Writing the History of Mathematics: Interpretations of the Mathematics of the Past and Its Relation to theMathematics of Today
Kapitel i bok, 2019
In the present chapter, interpretations of the mathematics of the past are problematized, based on examples such as archeological artifacts, as well as written sources from the ancient Egyptian, Babylonian, and Greek civilizations. The distinction between history and heritage is considered in relation to Euler’s function concept, Cauchy’s sum theorem, and the Unguru debate. Also, the distinction between the historical past and the practical past, as well as the distinction between the historical and the nonhistorical relations to the past, are made concrete based on Torricelli’s result on an infinitely long solid from the seventeenth century. Two complementary but different ways of analyzing the mathematics of the past are the synchronic and diachronic perspectives, which may be useful, for instance, regarding the history of school mathematics. Furthermore, recapitulation, or the belief that students’ conceptual development in mathematics is paralleled to the historical epistemology of mathematics, is problematized emphasizing the important role of culture.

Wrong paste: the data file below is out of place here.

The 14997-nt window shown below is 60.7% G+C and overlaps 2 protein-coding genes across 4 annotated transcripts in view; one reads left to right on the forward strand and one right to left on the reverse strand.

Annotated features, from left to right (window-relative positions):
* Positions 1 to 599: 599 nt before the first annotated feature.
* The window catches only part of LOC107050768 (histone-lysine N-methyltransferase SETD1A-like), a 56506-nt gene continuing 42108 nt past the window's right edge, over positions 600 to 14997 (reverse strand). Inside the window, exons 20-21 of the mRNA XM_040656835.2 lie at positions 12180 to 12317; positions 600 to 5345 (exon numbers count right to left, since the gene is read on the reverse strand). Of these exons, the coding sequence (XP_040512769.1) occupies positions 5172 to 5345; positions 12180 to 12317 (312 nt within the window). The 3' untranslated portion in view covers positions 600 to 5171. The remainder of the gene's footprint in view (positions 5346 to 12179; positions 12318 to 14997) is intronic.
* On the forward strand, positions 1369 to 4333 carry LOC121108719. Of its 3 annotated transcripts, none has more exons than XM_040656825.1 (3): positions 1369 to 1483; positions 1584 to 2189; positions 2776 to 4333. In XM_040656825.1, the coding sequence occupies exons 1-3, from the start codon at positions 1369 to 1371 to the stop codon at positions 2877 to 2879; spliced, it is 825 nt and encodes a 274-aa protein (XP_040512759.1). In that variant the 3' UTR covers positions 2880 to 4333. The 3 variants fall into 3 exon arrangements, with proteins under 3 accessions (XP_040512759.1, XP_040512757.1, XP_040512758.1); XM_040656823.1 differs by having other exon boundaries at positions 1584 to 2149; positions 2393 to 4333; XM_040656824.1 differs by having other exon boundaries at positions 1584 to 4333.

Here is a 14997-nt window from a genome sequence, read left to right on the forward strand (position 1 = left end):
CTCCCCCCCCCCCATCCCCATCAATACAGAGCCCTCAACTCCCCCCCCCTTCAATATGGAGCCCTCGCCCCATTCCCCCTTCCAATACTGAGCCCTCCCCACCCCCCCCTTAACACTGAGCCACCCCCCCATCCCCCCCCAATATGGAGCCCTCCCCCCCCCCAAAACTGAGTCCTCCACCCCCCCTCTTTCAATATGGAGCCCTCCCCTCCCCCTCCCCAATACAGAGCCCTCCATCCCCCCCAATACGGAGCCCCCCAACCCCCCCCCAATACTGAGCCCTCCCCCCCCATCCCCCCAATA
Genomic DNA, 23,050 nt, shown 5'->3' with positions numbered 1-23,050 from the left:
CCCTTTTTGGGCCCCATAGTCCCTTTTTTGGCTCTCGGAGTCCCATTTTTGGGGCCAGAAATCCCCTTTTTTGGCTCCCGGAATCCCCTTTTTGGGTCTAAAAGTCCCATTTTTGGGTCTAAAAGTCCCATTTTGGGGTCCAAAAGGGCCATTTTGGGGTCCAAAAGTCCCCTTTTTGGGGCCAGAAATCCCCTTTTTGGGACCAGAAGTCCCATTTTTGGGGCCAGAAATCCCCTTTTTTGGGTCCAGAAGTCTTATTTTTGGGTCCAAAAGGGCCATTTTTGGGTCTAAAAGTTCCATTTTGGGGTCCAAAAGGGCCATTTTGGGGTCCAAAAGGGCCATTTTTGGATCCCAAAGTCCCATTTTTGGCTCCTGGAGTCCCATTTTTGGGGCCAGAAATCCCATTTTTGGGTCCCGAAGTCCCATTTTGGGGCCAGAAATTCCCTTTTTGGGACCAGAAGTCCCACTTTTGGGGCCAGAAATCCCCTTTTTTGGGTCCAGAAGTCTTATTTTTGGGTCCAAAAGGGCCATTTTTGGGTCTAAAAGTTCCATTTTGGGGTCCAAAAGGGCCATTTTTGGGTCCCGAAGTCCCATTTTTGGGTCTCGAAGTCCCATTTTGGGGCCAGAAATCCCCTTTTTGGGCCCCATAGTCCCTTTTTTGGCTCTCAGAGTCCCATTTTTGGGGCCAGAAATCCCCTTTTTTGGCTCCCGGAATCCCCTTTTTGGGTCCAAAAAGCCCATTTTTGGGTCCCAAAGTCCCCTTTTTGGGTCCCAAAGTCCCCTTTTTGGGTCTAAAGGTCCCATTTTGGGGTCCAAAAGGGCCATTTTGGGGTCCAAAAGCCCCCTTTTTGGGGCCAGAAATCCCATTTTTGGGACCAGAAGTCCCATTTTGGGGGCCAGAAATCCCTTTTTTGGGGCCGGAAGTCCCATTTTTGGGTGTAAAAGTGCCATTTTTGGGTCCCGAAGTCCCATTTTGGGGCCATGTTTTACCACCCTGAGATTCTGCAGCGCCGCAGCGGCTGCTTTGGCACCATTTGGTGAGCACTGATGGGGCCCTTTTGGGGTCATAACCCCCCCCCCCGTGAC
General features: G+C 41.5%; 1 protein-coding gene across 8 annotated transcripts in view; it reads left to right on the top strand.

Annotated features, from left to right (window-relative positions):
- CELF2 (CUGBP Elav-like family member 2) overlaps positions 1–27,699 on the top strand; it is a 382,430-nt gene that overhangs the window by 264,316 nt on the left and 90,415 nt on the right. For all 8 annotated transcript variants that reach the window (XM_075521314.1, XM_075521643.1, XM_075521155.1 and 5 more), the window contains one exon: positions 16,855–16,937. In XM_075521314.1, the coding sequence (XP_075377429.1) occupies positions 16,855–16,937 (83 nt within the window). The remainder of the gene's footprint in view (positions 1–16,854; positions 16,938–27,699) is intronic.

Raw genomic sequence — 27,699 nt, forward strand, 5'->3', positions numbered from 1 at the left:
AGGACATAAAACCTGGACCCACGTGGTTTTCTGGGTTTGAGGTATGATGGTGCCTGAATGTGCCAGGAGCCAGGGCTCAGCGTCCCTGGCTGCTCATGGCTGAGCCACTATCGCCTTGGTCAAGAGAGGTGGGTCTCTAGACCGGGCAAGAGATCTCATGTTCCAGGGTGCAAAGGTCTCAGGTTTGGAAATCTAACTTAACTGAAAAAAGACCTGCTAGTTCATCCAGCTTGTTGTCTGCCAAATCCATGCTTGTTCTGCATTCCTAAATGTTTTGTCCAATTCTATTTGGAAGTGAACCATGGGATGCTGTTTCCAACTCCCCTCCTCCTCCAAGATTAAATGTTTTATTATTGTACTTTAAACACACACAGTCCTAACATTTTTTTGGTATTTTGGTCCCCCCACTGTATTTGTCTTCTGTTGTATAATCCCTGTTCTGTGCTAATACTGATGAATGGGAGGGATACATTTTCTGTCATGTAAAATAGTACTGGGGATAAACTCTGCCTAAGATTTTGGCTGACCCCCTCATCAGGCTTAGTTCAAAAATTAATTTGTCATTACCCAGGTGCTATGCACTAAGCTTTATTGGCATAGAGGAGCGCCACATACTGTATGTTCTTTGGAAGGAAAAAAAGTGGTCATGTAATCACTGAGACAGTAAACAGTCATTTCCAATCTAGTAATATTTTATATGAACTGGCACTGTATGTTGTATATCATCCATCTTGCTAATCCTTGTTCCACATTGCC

History of mathematics,
Synchronic and diachronic perspectives,
History and heritage,
Epistemology of mathematics,